Laughter is the Best Medicine: Possible Side Effects

July 22, 2022

Christy Braybrook (she/her/hers], Low Entropy Volunteer Writer


We all struggle with issues that arise in our lives, whether related to family issues, mental health or financial concerns — the list could go on and on. What makes us different is how we cope with these issues, and not all coping strategies are healthy. People find ways to drown their troubles in alcohol, food or even codependent relationships. Although these options may help short-term, eventually these destructive tendencies cause more harm than good. Comparatively speaking, using humour as a coping method seems harmless compared to using alcohol or drugs. But is it healthy?


Looking on the positive side of things, who doesn’t feel like their best while having a good laugh with friends? There are studies linking humour and psychological well-being, creativity and productivity. Although these studies have a long way to go before they prove the benefits that humour and laughter have, it may be worth incorporating a bit of funny into our lives.


But there are two sides to every coin. When does humour as a defense mechanism become a problem? Is it self-deprecating humour? Are you laughing at yourself among friends good-heartedly and then crying alone in your bed at night? Sometimes the people in our lives that seem the happiest are going through a lot and are not nearly as happy as they appear. 


Personally, I love to laugh even at the saddest of times. When something negative happens to me, I like to look at whatever positives there are in the situation. Sometimes just reframing a situation can make all the difference. Maybe that person was not meant to be in your life, or losing a job meant you found an even better position.


So, like most questions in life, there is no right or wrong answer. Only a collection of different individuals with complex, unique perspectives. Below is a comparison of healthy and unhealthy uses of humour.


Humour as an Unhealthy Defence Mechanism:

  • Does your humour prevent you from opening up? Are you using it to deflect questions or refuse responsibility for your actions?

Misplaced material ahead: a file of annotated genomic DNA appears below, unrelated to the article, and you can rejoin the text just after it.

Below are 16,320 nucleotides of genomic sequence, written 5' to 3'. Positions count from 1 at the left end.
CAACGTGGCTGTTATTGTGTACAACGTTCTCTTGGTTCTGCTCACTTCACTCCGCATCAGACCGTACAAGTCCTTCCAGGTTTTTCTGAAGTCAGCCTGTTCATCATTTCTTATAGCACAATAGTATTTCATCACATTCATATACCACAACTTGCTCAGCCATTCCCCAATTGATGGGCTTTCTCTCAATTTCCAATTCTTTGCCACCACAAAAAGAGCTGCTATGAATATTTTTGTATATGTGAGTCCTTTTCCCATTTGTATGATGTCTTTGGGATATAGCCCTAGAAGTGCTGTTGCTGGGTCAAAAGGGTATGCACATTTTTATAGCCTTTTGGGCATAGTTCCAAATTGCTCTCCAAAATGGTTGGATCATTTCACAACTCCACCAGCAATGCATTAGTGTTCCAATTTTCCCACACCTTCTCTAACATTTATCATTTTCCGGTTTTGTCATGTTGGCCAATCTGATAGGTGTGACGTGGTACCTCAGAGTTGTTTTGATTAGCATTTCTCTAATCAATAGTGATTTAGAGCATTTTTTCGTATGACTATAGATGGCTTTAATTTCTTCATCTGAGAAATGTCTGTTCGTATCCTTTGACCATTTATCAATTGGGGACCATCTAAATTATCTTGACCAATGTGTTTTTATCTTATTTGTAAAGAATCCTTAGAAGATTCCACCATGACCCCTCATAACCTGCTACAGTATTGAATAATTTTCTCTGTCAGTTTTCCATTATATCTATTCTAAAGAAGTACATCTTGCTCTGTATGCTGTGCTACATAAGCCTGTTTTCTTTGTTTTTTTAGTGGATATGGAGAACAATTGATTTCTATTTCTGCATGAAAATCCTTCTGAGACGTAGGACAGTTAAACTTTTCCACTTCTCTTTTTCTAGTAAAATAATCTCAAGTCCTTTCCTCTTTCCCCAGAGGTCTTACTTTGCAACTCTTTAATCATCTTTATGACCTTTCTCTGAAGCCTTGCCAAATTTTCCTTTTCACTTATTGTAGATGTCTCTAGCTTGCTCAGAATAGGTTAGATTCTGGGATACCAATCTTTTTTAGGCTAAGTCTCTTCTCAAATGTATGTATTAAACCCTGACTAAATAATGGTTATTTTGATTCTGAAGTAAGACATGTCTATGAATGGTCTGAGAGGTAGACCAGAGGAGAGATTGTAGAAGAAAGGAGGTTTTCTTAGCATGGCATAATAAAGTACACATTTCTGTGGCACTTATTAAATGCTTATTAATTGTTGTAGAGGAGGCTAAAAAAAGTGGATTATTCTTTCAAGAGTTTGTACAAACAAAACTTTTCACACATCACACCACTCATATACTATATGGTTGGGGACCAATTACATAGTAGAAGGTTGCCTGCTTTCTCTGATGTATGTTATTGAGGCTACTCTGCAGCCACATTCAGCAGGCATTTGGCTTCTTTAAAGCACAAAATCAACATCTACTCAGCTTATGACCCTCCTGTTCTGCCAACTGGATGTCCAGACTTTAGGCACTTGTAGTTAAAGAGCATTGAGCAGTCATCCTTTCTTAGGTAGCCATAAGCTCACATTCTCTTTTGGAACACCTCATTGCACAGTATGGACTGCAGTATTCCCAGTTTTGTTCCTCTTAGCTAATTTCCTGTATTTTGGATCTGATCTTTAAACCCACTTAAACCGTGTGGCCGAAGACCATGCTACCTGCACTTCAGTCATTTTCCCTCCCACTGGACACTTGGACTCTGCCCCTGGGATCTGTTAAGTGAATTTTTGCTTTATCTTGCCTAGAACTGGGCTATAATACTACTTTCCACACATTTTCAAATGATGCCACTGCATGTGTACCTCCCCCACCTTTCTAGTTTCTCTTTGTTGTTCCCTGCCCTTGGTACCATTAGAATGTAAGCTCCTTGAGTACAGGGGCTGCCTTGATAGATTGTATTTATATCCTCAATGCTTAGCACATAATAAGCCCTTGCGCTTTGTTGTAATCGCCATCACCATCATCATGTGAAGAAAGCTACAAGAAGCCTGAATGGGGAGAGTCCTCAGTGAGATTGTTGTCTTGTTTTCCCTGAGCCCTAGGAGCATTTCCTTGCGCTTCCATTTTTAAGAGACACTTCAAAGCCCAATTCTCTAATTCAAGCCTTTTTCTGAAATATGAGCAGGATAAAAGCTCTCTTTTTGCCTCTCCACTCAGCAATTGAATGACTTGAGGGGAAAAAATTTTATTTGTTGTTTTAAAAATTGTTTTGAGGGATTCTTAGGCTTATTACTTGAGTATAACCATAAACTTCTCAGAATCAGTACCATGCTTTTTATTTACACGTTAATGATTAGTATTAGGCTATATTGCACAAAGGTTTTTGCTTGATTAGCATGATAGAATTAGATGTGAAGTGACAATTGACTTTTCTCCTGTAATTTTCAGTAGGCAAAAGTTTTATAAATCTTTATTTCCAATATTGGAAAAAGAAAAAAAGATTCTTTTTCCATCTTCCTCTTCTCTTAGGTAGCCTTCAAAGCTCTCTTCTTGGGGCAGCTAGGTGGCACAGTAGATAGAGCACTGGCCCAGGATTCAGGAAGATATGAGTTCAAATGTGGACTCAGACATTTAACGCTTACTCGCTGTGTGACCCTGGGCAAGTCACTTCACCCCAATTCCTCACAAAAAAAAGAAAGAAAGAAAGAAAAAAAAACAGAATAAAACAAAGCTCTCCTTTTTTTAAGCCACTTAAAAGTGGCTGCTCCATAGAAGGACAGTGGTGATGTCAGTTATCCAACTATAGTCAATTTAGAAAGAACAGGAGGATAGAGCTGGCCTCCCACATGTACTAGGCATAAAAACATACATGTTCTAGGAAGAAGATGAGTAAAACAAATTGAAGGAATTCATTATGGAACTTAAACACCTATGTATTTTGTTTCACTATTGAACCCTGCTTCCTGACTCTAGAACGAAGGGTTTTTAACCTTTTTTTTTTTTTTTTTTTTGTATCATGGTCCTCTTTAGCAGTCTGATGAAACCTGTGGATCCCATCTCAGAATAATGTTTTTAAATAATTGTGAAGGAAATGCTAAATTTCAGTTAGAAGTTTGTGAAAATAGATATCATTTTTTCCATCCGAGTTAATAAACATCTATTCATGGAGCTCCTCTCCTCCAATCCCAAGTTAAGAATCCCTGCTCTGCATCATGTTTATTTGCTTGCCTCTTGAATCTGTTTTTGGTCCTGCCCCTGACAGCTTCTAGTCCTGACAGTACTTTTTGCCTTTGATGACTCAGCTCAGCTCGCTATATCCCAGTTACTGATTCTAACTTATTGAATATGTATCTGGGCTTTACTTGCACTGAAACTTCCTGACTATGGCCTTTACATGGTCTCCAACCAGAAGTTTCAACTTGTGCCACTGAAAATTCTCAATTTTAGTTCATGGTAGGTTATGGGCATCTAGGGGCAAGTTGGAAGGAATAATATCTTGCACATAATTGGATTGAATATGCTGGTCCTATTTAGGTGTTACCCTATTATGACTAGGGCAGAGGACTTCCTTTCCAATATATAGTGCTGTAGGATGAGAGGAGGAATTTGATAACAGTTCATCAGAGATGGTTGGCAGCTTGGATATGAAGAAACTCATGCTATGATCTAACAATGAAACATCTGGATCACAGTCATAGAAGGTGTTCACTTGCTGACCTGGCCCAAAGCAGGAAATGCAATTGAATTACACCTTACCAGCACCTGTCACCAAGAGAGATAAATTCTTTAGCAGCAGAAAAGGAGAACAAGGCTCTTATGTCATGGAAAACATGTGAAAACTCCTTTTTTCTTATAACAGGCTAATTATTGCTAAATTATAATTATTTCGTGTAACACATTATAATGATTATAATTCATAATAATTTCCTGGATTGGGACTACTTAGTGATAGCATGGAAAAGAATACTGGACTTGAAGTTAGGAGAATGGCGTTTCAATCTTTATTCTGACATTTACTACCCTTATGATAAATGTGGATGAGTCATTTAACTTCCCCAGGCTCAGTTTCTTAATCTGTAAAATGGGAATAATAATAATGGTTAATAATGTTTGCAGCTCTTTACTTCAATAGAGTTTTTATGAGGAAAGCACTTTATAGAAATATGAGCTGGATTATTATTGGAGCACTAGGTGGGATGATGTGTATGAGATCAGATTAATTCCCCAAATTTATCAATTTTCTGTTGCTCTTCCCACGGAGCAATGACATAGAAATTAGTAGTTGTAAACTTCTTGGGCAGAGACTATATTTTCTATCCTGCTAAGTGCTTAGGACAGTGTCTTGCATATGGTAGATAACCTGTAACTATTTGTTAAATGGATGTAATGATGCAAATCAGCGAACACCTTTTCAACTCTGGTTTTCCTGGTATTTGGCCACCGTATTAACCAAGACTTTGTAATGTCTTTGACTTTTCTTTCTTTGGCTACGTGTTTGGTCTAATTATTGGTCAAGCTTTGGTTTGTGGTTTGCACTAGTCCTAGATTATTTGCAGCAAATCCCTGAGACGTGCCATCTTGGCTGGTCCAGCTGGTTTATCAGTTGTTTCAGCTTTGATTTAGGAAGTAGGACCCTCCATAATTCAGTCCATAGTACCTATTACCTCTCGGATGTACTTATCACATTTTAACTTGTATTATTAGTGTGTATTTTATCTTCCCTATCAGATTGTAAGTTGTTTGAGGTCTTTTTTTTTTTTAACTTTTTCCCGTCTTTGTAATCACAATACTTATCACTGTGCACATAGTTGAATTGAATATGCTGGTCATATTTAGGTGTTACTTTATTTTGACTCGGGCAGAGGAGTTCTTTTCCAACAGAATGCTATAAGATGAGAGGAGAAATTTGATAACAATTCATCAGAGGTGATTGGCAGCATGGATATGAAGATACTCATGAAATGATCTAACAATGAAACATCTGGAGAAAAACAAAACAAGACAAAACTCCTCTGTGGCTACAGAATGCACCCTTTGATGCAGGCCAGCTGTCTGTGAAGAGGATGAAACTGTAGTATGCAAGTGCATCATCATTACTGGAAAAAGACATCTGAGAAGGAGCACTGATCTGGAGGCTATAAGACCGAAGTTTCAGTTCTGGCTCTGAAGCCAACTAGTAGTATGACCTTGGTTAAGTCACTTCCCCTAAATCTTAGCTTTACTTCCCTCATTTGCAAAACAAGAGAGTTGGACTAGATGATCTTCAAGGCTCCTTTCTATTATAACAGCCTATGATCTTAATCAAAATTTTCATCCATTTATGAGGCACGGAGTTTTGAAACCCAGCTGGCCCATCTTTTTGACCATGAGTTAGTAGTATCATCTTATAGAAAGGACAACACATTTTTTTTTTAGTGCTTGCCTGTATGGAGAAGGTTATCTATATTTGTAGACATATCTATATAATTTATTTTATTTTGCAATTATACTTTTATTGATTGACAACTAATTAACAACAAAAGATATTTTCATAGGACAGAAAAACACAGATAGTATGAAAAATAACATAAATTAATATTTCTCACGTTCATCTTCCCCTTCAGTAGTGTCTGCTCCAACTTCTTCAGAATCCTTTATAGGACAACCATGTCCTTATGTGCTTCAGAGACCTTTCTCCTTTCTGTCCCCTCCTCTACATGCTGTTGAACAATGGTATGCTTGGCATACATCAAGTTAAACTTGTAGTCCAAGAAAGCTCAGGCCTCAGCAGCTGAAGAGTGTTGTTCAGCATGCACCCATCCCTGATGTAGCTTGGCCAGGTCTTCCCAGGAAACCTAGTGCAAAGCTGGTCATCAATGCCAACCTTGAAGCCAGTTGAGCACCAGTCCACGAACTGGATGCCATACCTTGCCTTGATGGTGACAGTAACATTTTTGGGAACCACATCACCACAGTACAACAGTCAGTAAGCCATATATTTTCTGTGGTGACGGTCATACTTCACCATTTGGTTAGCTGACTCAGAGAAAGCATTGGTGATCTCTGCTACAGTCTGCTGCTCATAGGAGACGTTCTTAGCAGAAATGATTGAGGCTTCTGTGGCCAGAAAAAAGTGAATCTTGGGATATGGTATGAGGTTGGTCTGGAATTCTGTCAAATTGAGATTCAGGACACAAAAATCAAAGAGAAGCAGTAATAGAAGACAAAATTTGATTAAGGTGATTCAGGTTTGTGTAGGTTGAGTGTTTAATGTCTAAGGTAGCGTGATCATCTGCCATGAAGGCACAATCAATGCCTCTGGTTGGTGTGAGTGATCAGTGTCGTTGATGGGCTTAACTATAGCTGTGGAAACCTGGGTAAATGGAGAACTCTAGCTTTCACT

• Is it humour or is it self-deprecation (meaning that your intention is to redirect negativity toward yourself)?
  • What is the context? Are you in a therapy session or talking with friends?


Humour as a Healthy Coping Strategy:


  • Laughter can have many benefits. It can lead to diffusing anger and allow someone to open up and discover things about themselves.
  • Are you using it to change the environment for the better? Is it benefitting not only others, but yourself as well?
  • People can increase their mood through humour, and positive thoughts can help fight stress.


Everyone must evaluate themselves whether using humour is helpful or causing more damage than it is worth. For me, I heavily rely on humour to cope with stressful situations, and listed below are some ways I use to bring humour into everyday life.


Tips for Using Humour to Cope

  • Put on a funny movie, watch a comedy YouTube channel or read an uplifting book. This can shift your mood and allow you to find the humour in your own situation.
  • Try to remove yourself from the situation and look at things from a different perspective. You’ll be surprised how your thinking may change
  • Turn to a trusted friend who can understand your situation. Laughing with someone can make us feel more connected and can be beneficial. 


Remember: start small and work your way up. For example, I spilled coffee all over my new car and myself. For a moment, I wanted to be angry, cry or perhaps even yell, but instead I started to laugh. Of course, this would happen on the day I was late and had a big presentation. Instead of feeling down and having it possibly affect my presentation, I got myself cleaned up and went about my day like it had never happened. 


At the time, even though it was a rather minor annoyance, it was difficult to laugh about it and move on. Now, when there is something that is a much bigger issue than spilling coffee, I use the same tactic to turn the situation around. If you are unsure what works for you, find some coping strategies and practice them! It could be humour, meditation, exercise and everything in between. The important thing is finding a healthy coping strategy that works for you!


Leave your thoughts for Christy in the comments below better yet, start up a dialogue with the Low Entropy community in person at a Conscious Connections meeting or online at our community site. You can also follow us on Facebook, Instagram, TikTok, Twitter and YouTube to stay up-to-date with Low Entropy news!

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